Last year, we heard about “maths expert” and Oxford University prof who could predict divorces “with 94 per cent accuracy. . . His calculations were based on 15-minute conversations between couples.”

At the time, I expressed some skepticism because, amid all the news reports, I couldn’t find any description of exactly what they did. Also, as a statistician, I have some sense of the limitations of so-called “mathematical models” (or, worse, “computer models”).

Then today I ran across this article from Laurie Abraham shooting down this research in more details, so I’d share it with you.

First, she reviews the hype:

He and his colleagues at the University of Washington had videotaped newlywed couples discussing a contentious topic for 15 minutes to measure precisely how they fought over it: Did they criticize? Were they defensive? Did either spouse curl his or her lip in contempt? Then, three to six years later, Gottman’s team checked on the same couples’ marital status and announced that based on the coding of the tapes, they could predict with 83 percent accuracy which ones were divorced. . . .

“He’s gotten so good at thin-slicing marriages,” Malcolm Gladwell enthused in Blink, “that he says he can be at a restaurant and eavesdrop on the couple one table over and get a pretty good sense of whether they need to start thinking about hiring lawyers and dividing up custody of the children.”

In a 2007 survey asking psychotherapists to elect the 10 most influential members of their profession over the last quarter-century, Gottman was only one of four who made the cut who wasn’t deceased.

Then the good news:

Undeniably, Gottman has made enormous contributions to the study of marriage. . . . To back up the idea that it was the relationship that mattered, it was necessary to step into the flow, or muddle, of couples interaction–and Gottman embraced that task wholeheartedly. When he and a handful of other research teams began videotaping couples in conflict in the 1970s, the approach was revolutionary.

And now the bad news:

For the 1998 study, which focused on videotapes of 57 newlywed couples . . . He knew the marital status of his subjects at six years, and he fed that information into a computer along with the communication patterns turned up on the videos. Then he asked the computer, in effect: Create an equation that maximizes the ability of my chosen variables to distinguish among the divorced, happy, and unhappy. . . . What Gottman did wasn’t really a prediction of the future but a formula built after the couples’ outcomes were already known. . . . The next step, however–one absolutely required by the scientific method–is to apply your equation to a fresh sample to see whether it actually works. That is especially necessary with small data slices (such as 57 couples), because patterns that appear important are more likely to be mere flukes. But Gottman never did that.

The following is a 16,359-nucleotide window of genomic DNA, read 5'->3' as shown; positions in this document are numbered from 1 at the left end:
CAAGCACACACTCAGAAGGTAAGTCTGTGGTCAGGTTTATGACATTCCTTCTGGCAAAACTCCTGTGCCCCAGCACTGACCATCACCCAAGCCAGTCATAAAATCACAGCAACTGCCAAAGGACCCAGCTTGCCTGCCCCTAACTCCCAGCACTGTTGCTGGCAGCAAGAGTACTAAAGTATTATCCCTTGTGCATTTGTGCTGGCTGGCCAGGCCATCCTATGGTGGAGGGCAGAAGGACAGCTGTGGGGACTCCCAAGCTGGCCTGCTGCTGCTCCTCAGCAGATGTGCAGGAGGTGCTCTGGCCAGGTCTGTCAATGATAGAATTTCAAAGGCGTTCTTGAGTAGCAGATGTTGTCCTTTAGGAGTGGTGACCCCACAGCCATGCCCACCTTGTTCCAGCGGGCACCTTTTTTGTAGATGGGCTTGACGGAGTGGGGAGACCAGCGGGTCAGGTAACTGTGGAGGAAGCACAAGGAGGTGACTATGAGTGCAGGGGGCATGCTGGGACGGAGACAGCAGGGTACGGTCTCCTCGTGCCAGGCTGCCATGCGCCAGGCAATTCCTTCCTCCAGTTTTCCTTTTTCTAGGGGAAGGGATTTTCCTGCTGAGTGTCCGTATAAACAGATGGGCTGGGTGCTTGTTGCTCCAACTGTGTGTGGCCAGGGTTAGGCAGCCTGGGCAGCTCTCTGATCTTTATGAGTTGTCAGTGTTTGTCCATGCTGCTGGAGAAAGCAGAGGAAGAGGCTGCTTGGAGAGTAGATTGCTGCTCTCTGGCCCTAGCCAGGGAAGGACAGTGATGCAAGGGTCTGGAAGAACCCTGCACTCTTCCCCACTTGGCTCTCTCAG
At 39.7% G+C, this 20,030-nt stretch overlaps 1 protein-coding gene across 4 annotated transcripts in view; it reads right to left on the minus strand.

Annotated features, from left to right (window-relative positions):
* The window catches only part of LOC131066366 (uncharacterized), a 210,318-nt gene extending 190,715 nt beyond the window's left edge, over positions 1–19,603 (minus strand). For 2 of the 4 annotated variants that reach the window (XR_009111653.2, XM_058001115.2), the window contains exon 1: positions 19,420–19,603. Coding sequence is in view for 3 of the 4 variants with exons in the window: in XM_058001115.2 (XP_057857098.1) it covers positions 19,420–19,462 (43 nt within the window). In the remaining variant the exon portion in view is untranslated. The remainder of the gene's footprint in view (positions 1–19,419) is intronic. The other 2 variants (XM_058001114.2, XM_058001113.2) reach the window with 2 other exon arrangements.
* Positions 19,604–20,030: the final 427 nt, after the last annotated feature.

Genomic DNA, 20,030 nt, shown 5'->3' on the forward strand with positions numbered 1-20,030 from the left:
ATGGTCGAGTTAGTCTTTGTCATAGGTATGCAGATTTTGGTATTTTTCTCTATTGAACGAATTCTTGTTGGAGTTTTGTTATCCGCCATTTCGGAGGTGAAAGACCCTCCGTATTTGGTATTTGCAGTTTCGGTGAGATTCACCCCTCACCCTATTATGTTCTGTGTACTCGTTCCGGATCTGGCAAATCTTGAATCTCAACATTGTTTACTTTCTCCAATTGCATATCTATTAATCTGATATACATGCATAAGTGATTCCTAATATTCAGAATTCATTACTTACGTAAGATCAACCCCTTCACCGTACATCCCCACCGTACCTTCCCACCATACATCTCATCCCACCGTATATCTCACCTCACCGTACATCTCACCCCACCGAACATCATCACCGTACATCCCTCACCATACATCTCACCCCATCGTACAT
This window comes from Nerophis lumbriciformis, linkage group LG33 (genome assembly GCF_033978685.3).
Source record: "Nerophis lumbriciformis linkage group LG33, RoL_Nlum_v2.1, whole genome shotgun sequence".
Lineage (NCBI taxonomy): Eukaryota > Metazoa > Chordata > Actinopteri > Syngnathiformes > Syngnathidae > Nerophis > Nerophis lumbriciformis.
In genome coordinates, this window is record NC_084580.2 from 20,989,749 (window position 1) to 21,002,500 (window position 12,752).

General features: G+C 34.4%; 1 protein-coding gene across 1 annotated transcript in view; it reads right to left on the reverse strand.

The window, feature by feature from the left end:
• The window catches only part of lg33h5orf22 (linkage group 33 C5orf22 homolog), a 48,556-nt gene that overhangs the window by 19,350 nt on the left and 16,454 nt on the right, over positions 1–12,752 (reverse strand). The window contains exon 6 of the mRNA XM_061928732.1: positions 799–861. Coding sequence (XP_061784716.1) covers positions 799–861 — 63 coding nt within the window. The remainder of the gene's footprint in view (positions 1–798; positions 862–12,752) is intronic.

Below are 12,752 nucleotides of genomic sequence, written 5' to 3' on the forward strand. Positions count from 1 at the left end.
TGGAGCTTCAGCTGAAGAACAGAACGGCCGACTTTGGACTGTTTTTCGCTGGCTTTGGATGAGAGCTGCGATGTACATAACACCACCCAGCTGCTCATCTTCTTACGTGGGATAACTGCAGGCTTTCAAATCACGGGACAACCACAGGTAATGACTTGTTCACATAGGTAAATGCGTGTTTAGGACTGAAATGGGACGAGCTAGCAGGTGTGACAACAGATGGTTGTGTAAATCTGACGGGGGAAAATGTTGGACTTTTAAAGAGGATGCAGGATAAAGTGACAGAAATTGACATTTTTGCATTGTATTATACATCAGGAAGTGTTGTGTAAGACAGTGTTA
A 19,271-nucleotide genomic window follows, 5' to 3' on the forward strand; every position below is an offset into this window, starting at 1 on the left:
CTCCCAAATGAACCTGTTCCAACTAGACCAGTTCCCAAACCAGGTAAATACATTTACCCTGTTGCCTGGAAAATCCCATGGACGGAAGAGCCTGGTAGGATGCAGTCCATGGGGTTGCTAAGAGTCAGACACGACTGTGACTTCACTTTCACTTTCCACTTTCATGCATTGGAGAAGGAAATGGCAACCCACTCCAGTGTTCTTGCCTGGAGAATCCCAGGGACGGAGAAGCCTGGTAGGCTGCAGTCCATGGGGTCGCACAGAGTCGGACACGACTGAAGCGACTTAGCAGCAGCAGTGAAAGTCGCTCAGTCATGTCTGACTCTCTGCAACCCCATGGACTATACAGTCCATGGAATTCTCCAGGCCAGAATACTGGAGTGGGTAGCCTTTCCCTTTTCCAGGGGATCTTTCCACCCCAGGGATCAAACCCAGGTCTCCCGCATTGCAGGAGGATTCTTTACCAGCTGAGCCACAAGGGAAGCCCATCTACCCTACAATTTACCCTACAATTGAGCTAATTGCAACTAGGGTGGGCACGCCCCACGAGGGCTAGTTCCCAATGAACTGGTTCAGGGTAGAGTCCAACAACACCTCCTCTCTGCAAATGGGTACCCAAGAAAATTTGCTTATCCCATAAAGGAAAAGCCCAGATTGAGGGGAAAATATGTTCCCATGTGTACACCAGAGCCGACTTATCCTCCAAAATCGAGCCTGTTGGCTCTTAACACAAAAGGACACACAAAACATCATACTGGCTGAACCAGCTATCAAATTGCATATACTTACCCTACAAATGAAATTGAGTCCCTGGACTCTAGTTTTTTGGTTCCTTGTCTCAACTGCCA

Each paper he’s published heralding so-called predictions is based on a new equation created after the fact by a computer model.[emphasis added]

Hey–I think I’ve heard of that method! Whaddya know, a psychotherapist using a method guaranteed to appear successful in retrospect? Somewhere, Karl Popper is smiling ruefully.

Abraham follows up excellently with some numbers:

Then, suppose both the false-positive rate and the false-negative rate for Gottman’s equation are 20 percent (which is only an assumption, because, remember, Gottman doesn’t provide those figures; I chose it based on his assertion of 80 percent “accuracy”). False positives are couples whom the formula classifies as divorced who really aren’t, so with a 20 percent false-positive rate, Gottman would call 168* of the still-intact couples divorced (840 x 0.20). False negatives are couples who are divorced but whom the formula misses, so with a 20 percent false-negative rate, Gottman would put 32 couples in the married column who don’t belong there (160 x 0.20). In sum, Gottman would peg 296 couples as divorced–168 + (160-32), but only 128 of those actually would be, meaning his predictions would be right 43 percent, or less than half, of the time. Much less impressive.

These numbers might not be quite right–recall, these researchers don’t seem to have been coughing up any predictions–but they seem like a good start.

I eagerly await the Abraham vs. Gladwell showdown on Colbert. Could someone please tape that for me when it happens? You can record this on the same tape that already has the Bartels/Frank WWF bout, and the one where they challenge my namesake to see if he can read two full pages from his oh-so-well-reviewed opus of some years ago without the entire studio audience falling asleep. Oh, and if there’s room, you could throw in that clip of Johnny Carson and Zsa Zsa Gabor’s cat. . . .

P.S. It’s funny that Slate put Abraham’s article in the category, “Double X: What women really think about news, politics, and culture.” I guess that makes sense: There’s Slate Magazine for what men think, then that little Slate/Double-X category for women. Sort of like the “women’s page” in old-time newspapers. Who says journalistic traditions are dead?

P.P.S. Yes, I know I live in a glass house; most of my collaborators are men. Still, there’s something funny about seeing a “What women really think” section in a modern-day web magazine.